Living with Allergies
Whilst allergies are prevalent amongst the UK population, the following case studies show how simply their unpleasant symptoms can be alleviated.
CARRIE was 11 and had several inexplicable allergic attacks every week. They were not regular, did not appear to be triggered by anything that could be spotted by her parents and were annoying enough to require a visit to the doctor. She experienced violent sneezing, runny eyes and nose, and a residual wheeziness. No allergies were pinpointed by the hospital tests, so the mystery remained, along with the irritatingly persistent interruptions to her life.
Carrie’s complementary practitioner put her onto Devil’s Claw tincture and a combination extract containing Luffa (Sponge Cucumber). She took the remedies regularly for six months to balance her immune system. Within days of taking them, the inexplicable attacks had stopped and ten years later she has not had a relapse. What has become clear is that her digestive system is sensitive, reacting to certain foods erratically when she is under stress.
This kind of digestive problem can be at the root of many problems, and is very difficult to pinpoint by tests, as it is not a real intolerance or allergy to a specific food but a general weakness of digestive powers, which shows up when the body is emotionally or mentally stressed.
Devil’s Claw helped by rebalancing the immune system so that it didn’t trigger quite so easily. Echinacea can also be used in this way, to calm an overactive immune response, but Devil’s Claw has the benefit of being strongly anti-inflammatory as well so it helps with allergic-type symptoms, which tend to involve inflammation.
Luffa helped by calming the eye and nose reactions. It reduces itching, running and stuffiness in the eyes and nose, in addition to easing wheeziness in the chest. It does this extremely quickly and is a great favourite with hayfever sufferers as a result. It can, however, be used all year round for those with a tendency to wake up sneezing every morning, or those who react to animals or dust mites on a regular basis.
MHAIRI was in her thirties and had started throwing out an alarming looking rash on her neck and chest quite frequently. She hated the way it looked and therefore feared it coming on, which probably triggered it even more as it was quite obviously a stress reaction.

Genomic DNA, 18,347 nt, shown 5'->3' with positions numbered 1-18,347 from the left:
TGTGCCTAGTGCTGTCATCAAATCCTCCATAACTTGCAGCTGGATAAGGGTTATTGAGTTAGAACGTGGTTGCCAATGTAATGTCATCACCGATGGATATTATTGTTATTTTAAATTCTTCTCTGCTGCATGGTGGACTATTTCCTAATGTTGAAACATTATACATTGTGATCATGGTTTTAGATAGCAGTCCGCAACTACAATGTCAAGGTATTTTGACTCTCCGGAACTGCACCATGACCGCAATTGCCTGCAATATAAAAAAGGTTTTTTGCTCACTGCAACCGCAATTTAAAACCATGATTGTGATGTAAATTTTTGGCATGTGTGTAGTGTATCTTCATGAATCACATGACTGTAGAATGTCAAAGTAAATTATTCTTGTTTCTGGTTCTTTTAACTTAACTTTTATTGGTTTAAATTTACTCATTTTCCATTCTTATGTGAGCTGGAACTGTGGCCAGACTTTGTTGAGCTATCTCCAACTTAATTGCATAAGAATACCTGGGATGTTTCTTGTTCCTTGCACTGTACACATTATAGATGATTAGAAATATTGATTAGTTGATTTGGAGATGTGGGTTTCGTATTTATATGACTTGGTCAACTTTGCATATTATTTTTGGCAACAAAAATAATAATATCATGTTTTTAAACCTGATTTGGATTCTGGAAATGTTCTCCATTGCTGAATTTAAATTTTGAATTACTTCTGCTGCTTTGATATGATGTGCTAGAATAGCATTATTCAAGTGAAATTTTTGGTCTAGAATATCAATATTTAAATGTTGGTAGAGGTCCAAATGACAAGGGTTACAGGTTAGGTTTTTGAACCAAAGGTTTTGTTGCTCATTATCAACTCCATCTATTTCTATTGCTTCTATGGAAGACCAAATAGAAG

Mhairi was particularly highly strung, worrying constantly about all sorts of things that might seem trivial to others. The body produces a chemical called histamine as part of its reaction to stressful circumstances. This dilates blood vessels so that immune cells can get to an area under attack faster. That’s the useful thing it does. On the down side, it tends to make the skin red and rash-ridden, as if plagued by nettle rash (prickly heat). It can also make the bronchi constrict, causing wheeziness.
To treat Mhairi, Urtica (Nettle) tincture and vitamin C were the remedies of choice and worked very well. She also found that avoiding coffee reduced the severity of the reaction. Coffee can be a trigger for many skin reactions and even hot flushes, so it’s always worth cutting it out and seeing what happens without it.
Urtica and vitamin C are both excellent antihistamines, and Urtica is particularly good at calming symptoms that look like nettle rash – anything red and bumpy, especially if it’s itchy. Drinking nettle tea several times a day may help but the tincture is stronger and will make more of a difference. People with arthritic symptoms often find it helpful too, as it removes uric acid from the joints, reducing pain.
MICK had suffered from eczema as a child. Although he hadn’t had any trouble with it for years, in his thirties he started to throw out an allergic rash when he came into contact with certain cleaning products. He also found that particular washing powders caused his skin to break out when he used the clothes and bed linen that had been washed in them.
His condition was identified as contact dermatitis, and initially he had to avoid the products that triggered it. He was given a supplement programme of Essential Fatty Acids (EFAs) and zinc, and tinctures of Devil’s Claw and Viola tricolor. This calmed the skin reaction which gradually started to heal. As he had had eczema it was likely that his digestive system was not overly strong, and that he was intolerant of dairy products. He was given the stomach bitter, Centaurium, and this, together with a strict avoidance of dairy products, made his digestion ‘poetry in motion’ compared to its previous state, and the skin reaction gradually died away over several months.
EFAs are useful because they help skin to heal and have a mildly anti-inflammatory effect. Also, people who have or have had eczema tend to lack them. Zinc is great for the immune system and helps skin to heal.
Devil’s Claw, as noted before, is wonderfully anti-inflammatory, and calms an immune system that is over-reactive.
Viola tricolor tincture is splendid for skin conditions of any sort, because it reduces skin inflammation and improves transport to and from the skin. This means that nutrients are taken to the skin and wastes removed from it very efficiently, which generally aids more or less any skin complaint.
Centaurium, a bitter tincture, stimulates the body to provide more of its own digestive enzymes, which assist the proper breakdown of food.